Cruise Day 2
03/19/2010 - 03/19/2010 45 °F
I was feeling much better than I had been in the previous days and had breakfast in the dining room. The excursion that day was to a glacier in the afternoon. After lunch I watched the scenery drift past from one of the lounges until it was time to get ready for the excursion. We took a detour down a channel to view a glacier from the ship, the next one we’d have to be tendered to see in zodiacs.
We set off in zodiacs from the ship in the main channel into a short fjord where the glacier met water. I’ll let the pictures speak for themselves.
It was quite spectacular for the brilliant blue of the ice which denoted its age as being very old. Also spectacular was when seemingly tiny bits broke off clattering down the face in what looked like a cascade of ice cubes. The noise and splash created however clearly demonstrated that those “ice cubes” would probably shred and crush our zodiac if we were underneath them. Unfortunately the group in another zodiac began to yell in an attempt to get more ice to break off. I find that unfortunate for three reasons. 1. Yelling is obnoxious period. 2. I do not want to be watching a large chunk of a glacier break away from a tiny zodiac floating in the body of water the ice will be collapsing into, for obvious reasons. 3. Yes watching the ice break away is dramatic, but it’s also somewhat sad considering that this glacier, like all but a few of the rest of the glaciers in the world are retreating. Those small bits represent the disappearance of one of nature’s wonders. In the geological time scale the glaciers will return, but in the human time scale they’ll be gone for good.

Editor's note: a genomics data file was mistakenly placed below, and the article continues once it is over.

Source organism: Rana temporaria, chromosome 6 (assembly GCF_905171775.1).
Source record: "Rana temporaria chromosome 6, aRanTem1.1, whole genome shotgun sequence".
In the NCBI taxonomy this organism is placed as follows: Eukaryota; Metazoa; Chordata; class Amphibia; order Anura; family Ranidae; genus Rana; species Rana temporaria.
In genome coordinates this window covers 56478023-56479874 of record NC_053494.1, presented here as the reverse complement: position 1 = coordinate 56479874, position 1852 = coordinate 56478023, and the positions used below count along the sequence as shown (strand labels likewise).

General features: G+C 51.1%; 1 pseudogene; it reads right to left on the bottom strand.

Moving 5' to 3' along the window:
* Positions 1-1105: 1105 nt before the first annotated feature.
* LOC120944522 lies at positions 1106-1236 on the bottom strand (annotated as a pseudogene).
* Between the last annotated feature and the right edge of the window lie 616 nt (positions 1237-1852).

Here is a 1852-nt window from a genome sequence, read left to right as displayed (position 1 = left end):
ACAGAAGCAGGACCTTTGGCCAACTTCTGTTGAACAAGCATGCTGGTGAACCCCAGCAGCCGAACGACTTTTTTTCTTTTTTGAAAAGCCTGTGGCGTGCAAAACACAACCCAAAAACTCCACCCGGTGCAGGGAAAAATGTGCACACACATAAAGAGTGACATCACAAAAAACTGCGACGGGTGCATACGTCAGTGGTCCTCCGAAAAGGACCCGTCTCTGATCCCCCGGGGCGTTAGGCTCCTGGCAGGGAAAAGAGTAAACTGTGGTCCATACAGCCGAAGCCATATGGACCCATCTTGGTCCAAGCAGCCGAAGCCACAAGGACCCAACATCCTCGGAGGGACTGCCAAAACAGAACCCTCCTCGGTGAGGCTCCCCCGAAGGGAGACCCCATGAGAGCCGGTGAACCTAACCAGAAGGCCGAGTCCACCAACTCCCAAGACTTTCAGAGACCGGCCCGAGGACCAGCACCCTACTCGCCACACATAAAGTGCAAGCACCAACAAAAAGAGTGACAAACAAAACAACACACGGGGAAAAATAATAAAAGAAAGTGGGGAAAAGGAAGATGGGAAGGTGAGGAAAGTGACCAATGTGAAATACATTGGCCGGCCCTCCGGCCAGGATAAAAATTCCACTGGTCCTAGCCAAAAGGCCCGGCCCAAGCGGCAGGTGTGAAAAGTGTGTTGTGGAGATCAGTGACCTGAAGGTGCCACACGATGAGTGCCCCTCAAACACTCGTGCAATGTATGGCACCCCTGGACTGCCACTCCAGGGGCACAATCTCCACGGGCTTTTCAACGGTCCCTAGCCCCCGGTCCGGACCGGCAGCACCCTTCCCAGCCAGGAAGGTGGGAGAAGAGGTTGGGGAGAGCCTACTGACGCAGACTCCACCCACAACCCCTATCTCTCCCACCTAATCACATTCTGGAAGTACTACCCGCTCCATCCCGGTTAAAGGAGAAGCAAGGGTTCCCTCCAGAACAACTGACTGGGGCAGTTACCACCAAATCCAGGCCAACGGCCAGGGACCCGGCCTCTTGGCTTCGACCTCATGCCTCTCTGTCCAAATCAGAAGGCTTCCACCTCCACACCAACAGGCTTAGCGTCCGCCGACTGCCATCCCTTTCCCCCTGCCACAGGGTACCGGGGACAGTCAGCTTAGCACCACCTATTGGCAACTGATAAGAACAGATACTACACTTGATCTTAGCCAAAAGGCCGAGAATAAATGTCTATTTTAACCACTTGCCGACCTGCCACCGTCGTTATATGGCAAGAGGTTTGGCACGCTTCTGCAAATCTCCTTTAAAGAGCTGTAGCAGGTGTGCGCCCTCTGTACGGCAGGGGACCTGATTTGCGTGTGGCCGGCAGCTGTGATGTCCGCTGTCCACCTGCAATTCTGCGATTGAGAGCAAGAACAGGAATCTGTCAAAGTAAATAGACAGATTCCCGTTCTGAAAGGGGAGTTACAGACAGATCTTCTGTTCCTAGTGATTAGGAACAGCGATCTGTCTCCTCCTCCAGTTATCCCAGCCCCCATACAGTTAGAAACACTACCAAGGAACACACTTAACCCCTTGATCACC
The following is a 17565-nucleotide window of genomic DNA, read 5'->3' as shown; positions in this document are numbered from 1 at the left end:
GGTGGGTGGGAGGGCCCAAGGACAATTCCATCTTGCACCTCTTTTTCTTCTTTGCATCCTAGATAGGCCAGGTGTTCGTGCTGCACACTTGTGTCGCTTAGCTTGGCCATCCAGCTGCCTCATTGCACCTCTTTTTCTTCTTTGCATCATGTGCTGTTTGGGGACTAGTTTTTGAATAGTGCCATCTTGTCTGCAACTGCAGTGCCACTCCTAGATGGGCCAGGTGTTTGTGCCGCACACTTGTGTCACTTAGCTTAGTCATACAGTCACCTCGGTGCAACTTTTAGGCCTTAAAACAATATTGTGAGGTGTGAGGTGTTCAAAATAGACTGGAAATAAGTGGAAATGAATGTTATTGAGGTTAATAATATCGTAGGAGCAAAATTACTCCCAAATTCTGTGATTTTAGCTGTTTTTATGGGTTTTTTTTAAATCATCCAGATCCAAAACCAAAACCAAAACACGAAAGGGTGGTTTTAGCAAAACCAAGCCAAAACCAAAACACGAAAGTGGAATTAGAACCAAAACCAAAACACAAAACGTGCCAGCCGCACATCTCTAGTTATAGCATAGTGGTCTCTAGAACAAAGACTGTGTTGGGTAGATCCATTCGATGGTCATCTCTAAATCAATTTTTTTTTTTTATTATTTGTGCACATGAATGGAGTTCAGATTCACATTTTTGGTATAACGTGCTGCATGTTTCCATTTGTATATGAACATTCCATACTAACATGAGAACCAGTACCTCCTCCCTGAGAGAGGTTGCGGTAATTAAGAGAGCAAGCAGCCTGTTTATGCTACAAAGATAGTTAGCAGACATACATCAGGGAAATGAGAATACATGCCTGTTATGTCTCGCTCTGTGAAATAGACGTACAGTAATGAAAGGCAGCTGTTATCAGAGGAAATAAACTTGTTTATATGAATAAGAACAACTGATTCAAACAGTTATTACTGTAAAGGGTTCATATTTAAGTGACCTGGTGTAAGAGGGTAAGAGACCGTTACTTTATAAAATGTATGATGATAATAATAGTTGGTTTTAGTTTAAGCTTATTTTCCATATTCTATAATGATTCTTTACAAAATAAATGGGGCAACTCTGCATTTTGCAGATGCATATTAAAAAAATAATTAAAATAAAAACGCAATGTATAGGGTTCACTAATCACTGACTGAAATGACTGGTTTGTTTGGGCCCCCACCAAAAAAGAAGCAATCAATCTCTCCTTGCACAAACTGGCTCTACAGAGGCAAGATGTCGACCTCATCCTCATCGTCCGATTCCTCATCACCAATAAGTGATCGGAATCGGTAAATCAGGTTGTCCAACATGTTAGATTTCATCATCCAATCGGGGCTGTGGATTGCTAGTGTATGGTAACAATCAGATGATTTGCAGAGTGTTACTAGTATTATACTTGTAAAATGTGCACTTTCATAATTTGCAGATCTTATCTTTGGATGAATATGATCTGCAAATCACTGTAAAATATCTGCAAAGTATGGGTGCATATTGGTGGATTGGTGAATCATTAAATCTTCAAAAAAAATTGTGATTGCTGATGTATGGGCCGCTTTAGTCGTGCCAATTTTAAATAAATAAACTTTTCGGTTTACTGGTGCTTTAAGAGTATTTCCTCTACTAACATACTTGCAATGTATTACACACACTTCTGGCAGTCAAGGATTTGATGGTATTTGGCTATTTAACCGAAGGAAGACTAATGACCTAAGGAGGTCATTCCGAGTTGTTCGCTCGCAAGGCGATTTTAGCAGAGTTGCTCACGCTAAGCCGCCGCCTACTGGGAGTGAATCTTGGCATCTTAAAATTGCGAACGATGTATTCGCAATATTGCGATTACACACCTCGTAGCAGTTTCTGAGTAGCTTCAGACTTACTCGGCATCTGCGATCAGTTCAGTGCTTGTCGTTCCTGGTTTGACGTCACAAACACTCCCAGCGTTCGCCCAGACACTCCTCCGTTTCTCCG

At the farewell dinner a low grade sea sickness was returning. I commented on how amazed I was that no one else seemed to be affected by it. One of my table mates said she was wearing a patch behind her ear, another said he was taking pills for it. Oh so everyone else came prepared. I never really got to enjoy the top notch food on the cruise.